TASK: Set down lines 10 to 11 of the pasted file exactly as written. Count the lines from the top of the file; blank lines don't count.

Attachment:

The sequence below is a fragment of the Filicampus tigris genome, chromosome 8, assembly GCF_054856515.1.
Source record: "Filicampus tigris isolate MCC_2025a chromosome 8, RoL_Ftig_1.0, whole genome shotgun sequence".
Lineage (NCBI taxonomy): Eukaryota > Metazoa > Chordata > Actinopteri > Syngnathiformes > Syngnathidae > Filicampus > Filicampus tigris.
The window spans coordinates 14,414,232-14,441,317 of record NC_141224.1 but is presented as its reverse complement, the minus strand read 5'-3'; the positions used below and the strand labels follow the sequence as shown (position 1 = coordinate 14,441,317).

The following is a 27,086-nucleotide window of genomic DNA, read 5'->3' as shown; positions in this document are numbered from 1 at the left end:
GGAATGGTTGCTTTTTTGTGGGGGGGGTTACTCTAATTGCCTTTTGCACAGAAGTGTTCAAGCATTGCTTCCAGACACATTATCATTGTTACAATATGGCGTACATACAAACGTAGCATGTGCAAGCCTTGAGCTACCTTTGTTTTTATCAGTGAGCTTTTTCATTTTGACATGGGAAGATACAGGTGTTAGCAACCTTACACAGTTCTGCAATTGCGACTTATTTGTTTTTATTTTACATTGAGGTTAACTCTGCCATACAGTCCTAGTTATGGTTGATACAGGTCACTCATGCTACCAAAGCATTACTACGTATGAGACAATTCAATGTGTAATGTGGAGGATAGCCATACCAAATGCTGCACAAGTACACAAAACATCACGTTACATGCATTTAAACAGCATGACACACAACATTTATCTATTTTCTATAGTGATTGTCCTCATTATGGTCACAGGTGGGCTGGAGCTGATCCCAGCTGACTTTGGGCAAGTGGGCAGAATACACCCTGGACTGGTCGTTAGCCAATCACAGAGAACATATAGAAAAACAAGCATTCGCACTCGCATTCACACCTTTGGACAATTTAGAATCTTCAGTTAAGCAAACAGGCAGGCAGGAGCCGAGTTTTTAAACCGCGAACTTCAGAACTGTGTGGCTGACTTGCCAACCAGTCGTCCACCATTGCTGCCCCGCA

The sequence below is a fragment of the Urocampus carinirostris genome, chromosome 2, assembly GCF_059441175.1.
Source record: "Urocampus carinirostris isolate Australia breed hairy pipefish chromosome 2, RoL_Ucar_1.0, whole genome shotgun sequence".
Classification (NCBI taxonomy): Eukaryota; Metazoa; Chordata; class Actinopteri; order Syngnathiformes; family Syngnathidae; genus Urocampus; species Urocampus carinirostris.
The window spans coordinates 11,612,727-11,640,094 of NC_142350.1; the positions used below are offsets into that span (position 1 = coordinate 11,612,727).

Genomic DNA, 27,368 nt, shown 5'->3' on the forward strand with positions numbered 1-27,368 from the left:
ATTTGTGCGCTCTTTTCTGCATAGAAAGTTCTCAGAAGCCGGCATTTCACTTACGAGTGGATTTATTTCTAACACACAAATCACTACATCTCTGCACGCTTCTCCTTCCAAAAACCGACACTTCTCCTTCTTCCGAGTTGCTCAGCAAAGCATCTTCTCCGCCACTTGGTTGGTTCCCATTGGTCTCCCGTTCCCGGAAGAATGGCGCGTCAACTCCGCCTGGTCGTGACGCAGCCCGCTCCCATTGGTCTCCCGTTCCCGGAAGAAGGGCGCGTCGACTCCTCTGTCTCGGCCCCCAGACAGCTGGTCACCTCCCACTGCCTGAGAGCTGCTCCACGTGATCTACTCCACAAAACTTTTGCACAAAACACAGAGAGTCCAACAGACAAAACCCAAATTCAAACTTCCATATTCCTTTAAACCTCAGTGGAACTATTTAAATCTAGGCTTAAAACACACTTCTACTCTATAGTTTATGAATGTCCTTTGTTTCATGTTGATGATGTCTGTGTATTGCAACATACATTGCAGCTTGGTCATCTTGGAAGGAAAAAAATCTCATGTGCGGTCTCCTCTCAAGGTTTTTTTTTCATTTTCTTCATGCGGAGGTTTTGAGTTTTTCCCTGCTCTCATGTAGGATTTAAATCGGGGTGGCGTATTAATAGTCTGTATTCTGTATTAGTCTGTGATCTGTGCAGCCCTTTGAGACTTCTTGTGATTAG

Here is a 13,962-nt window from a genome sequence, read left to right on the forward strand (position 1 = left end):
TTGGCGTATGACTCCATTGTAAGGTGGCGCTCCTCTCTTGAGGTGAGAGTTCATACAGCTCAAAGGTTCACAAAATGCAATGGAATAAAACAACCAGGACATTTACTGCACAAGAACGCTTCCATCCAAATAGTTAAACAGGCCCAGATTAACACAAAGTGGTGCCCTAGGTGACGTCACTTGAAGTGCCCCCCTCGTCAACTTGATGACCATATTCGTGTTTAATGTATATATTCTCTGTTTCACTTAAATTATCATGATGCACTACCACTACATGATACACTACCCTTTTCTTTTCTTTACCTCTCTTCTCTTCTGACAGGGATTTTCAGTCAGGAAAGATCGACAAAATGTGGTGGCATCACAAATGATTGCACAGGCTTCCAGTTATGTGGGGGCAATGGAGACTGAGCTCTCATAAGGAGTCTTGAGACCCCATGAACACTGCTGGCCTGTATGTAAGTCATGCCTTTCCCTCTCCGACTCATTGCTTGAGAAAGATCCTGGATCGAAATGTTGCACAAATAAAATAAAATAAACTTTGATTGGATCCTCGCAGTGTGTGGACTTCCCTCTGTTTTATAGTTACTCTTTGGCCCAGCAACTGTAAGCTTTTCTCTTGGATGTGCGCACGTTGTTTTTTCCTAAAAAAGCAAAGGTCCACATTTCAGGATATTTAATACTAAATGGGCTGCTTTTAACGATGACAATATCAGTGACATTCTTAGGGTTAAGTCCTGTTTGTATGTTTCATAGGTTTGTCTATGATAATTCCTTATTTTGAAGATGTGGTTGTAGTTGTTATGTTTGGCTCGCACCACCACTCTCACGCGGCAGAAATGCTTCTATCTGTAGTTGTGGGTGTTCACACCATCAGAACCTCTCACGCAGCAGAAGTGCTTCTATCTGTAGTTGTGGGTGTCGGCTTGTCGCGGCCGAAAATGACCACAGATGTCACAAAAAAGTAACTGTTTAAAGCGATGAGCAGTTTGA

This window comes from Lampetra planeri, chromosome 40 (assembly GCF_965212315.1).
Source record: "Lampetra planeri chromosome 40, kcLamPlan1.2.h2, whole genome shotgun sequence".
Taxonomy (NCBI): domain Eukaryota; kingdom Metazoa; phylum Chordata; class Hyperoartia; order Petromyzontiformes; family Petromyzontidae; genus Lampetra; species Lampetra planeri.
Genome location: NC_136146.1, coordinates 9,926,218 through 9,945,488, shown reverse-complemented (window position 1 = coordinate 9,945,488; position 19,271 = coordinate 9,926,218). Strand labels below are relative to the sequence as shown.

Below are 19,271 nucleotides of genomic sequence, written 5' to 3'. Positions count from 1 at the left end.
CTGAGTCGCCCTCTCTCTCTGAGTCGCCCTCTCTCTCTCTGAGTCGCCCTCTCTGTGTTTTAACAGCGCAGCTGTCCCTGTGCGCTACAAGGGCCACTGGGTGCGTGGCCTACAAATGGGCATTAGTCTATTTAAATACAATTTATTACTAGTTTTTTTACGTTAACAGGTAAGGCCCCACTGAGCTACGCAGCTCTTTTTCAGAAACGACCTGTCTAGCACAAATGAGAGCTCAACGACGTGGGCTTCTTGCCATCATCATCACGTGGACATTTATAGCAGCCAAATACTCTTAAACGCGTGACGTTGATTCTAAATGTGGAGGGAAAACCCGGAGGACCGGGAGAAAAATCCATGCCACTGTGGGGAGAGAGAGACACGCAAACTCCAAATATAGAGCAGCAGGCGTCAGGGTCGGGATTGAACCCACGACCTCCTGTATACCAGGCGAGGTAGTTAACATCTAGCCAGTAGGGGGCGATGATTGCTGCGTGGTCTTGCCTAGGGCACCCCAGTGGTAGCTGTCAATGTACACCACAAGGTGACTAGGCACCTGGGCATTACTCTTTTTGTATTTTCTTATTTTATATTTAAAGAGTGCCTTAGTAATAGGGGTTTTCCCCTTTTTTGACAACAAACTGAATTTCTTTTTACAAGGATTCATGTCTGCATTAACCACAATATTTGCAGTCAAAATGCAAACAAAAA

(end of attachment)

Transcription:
The window spans coordinates 11,612,727-11,640,094 of NC_142350.1; the positions used below are offsets into that span (position 1 = coordinate 11,612,727).

Genomic DNA, 27,368 nt, shown 5'->3' on the forward strand with positions numbered 1-27,368 from the left: